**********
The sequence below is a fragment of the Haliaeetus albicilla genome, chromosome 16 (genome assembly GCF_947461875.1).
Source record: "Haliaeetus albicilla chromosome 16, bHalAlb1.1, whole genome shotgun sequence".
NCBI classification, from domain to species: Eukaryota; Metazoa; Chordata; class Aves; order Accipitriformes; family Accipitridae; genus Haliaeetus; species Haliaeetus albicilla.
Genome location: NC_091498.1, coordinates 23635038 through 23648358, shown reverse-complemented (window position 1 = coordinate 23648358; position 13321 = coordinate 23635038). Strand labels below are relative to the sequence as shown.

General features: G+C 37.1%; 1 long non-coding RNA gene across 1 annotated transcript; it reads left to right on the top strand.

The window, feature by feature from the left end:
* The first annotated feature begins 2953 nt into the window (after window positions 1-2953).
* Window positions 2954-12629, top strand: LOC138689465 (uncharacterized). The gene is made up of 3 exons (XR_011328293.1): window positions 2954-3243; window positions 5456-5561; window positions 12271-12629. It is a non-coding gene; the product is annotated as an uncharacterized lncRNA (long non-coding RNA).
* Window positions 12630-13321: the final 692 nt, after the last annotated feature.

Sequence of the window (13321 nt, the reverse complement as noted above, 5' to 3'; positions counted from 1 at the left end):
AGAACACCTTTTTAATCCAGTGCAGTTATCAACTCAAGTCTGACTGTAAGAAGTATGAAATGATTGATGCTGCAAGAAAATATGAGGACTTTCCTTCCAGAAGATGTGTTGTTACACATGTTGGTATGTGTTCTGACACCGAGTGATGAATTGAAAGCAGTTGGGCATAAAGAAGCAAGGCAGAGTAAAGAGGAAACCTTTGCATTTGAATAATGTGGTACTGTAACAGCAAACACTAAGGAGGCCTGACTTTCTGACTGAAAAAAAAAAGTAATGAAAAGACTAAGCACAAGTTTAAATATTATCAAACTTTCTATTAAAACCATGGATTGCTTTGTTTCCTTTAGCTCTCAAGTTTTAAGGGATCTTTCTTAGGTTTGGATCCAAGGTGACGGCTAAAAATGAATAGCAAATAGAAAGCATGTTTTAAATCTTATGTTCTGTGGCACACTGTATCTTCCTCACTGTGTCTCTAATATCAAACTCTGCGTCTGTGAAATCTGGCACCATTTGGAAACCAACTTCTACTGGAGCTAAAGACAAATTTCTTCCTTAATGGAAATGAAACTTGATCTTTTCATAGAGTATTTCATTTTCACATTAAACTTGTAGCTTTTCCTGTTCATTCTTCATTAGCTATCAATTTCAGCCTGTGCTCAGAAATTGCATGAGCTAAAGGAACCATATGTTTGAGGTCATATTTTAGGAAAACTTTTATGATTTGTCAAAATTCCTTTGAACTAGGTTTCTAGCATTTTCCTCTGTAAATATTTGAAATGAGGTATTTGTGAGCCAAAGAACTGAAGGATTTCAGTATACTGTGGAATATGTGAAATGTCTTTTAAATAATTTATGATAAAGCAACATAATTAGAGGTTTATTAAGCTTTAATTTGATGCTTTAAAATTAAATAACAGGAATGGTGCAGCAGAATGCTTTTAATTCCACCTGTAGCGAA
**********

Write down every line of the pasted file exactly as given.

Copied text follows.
The sequence below is a fragment of the Haliaeetus albicilla genome, chromosome 16 (genome assembly GCF_947461875.1).
Source record: "Haliaeetus albicilla chromosome 16, bHalAlb1.1, whole genome shotgun sequence".
NCBI classification, from domain to species: Eukaryota; Metazoa; Chordata; class Aves; order Accipitriformes; family Accipitridae; genus Haliaeetus; species Haliaeetus albicilla.
Genome location: NC_091498.1, coordinates 23635038 through 23648358, shown reverse-complemented (window position 1 = coordinate 23648358; position 13321 = coordinate 23635038). Strand labels below are relative to the sequence as shown.

General features: G+C 37.1%; 1 long non-coding RNA gene across 1 annotated transcript; it reads left to right on the top strand.

The window, feature by feature from the left end:
* The first annotated feature begins 2953 nt into the window (after window positions 1-2953).
* Window positions 2954-12629, top strand: LOC138689465 (uncharacterized). The gene is made up of 3 exons (XR_011328293.1): window positions 2954-3243; window positions 5456-5561; window positions 12271-12629. It is a non-coding gene; the product is annotated as an uncharacterized lncRNA (long non-coding RNA).
* Window positions 12630-13321: the final 692 nt, after the last annotated feature.

Sequence of the window (13321 nt, the reverse complement as noted above, 5' to 3'; positions counted from 1 at the left end):
AGAACACCTTTTTAATCCAGTGCAGTTATCAACTCAAGTCTGACTGTAAGAAGTATGAAATGATTGATGCTGCAAGAAAATATGAGGACTTTCCTTCCAGAAGATGTGTTGTTACACATGTTGGTATGTGTTCTGACACCGAGTGATGAATTGAAAGCAGTTGGGCATAAAGAAGCAAGGCAGAGTAAAGAGGAAACCTTTGCATTTGAATAATGTGGTACTGTAACAGCAAACACTAAGGAGGCCTGACTTTCTGACTGAAAAAAAAAAGTAATGAAAAGACTAAGCACAAGTTTAAATATTATCAAACTTTCTATTAAAACCATGGATTGCTTTGTTTCCTTTAGCTCTCAAGTTTTAAGGGATCTTTCTTAGGTTTGGATCCAAGGTGACGGCTAAAAATGAATAGCAAATAGAAAGCATGTTTTAAATCTTATGTTCTGTGGCACACTGTATCTTCCTCACTGTGTCTCTAATATCAAACTCTGCGTCTGTGAAATCTGGCACCATTTGGAAACCAACTTCTACTGGAGCTAAAGACAAATTTCTTCCTTAATGGAAATGAAACTTGATCTTTTCATAGAGTATTTCATTTTCACATTAAACTTGTAGCTTTTCCTGTTCATTCTTCATTAGCTATCAATTTCAGCCTGTGCTCAGAAATTGCATGAGCTAAAGGAACCATATGTTTGAGGTCATATTTTAGGAAAACTTTTATGATTTGTCAAAATTCCTTTGAACTAGGTTTCTAGCATTTTCCTCTGTAAATATTTGAAATGAGGTATTTGTGAGCCAAAGAACTGAAGGATTTCAGTATACTGTGGAATATGTGAAATGTCTTTTAAATAATTTATGATAAAGCAACATAATTAGAGGTTTATTAAGCTTTAATTTGATGCTTTAAAATTAAATAACAGGAATGGTGCAGCAGAATGCTTTTAATTCCACCTGTAGCGAA